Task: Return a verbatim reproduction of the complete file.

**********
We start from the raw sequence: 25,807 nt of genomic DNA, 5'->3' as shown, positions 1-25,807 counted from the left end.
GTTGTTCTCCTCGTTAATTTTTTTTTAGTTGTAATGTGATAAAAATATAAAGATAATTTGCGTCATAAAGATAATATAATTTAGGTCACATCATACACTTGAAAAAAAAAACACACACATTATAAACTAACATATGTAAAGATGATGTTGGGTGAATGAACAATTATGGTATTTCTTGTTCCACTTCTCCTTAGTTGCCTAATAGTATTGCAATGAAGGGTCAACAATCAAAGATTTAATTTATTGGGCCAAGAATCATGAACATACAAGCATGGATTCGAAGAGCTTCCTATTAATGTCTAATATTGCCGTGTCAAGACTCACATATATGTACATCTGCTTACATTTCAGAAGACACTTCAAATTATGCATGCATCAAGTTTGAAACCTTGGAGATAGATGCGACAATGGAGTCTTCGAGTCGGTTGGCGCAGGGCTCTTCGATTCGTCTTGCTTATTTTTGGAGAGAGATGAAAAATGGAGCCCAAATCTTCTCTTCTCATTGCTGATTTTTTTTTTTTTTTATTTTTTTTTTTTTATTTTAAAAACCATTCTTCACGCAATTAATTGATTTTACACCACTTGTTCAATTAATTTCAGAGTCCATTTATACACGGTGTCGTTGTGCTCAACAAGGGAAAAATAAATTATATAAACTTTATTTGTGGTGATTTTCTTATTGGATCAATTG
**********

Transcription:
We start from the raw sequence: 25,807 nt of genomic DNA, 5'->3' as shown, positions 1-25,807 counted from the left end.
GTTGTTCTCCTCGTTAATTTTTTTTTAGTTGTAATGTGATAAAAATATAAAGATAATTTGCGTCATAAAGATAATATAATTTAGGTCACATCATACACTTGAAAAAAAAAACACACACATTATAAACTAACATATGTAAAGATGATGTTGGGTGAATGAACAATTATGGTATTTCTTGTTCCACTTCTCCTTAGTTGCCTAATAGTATTGCAATGAAGGGTCAACAATCAAAGATTTAATTTATTGGGCCAAGAATCATGAACATACAAGCATGGATTCGAAGAGCTTCCTATTAATGTCTAATATTGCCGTGTCAAGACTCACATATATGTACATCTGCTTACATTTCAGAAGACACTTCAAATTATGCATGCATCAAGTTTGAAACCTTGGAGATAGATGCGACAATGGAGTCTTCGAGTCGGTTGGCGCAGGGCTCTTCGATTCGTCTTGCTTATTTTTGGAGAGAGATGAAAAATGGAGCCCAAATCTTCTCTTCTCATTGCTGATTTTTTTTTTTTTTTATTTTTTTTTTTTTATTTTAAAAACCATTCTTCACGCAATTAATTGATTTTACACCACTTGTTCAATTAATTTCAGAGTCCATTTATACACGGTGTCGTTGTGCTCAACAAGGGAAAAATAAATTATATAAACTTTATTTGTGGTGATTTTCTTATTGGATCAATTG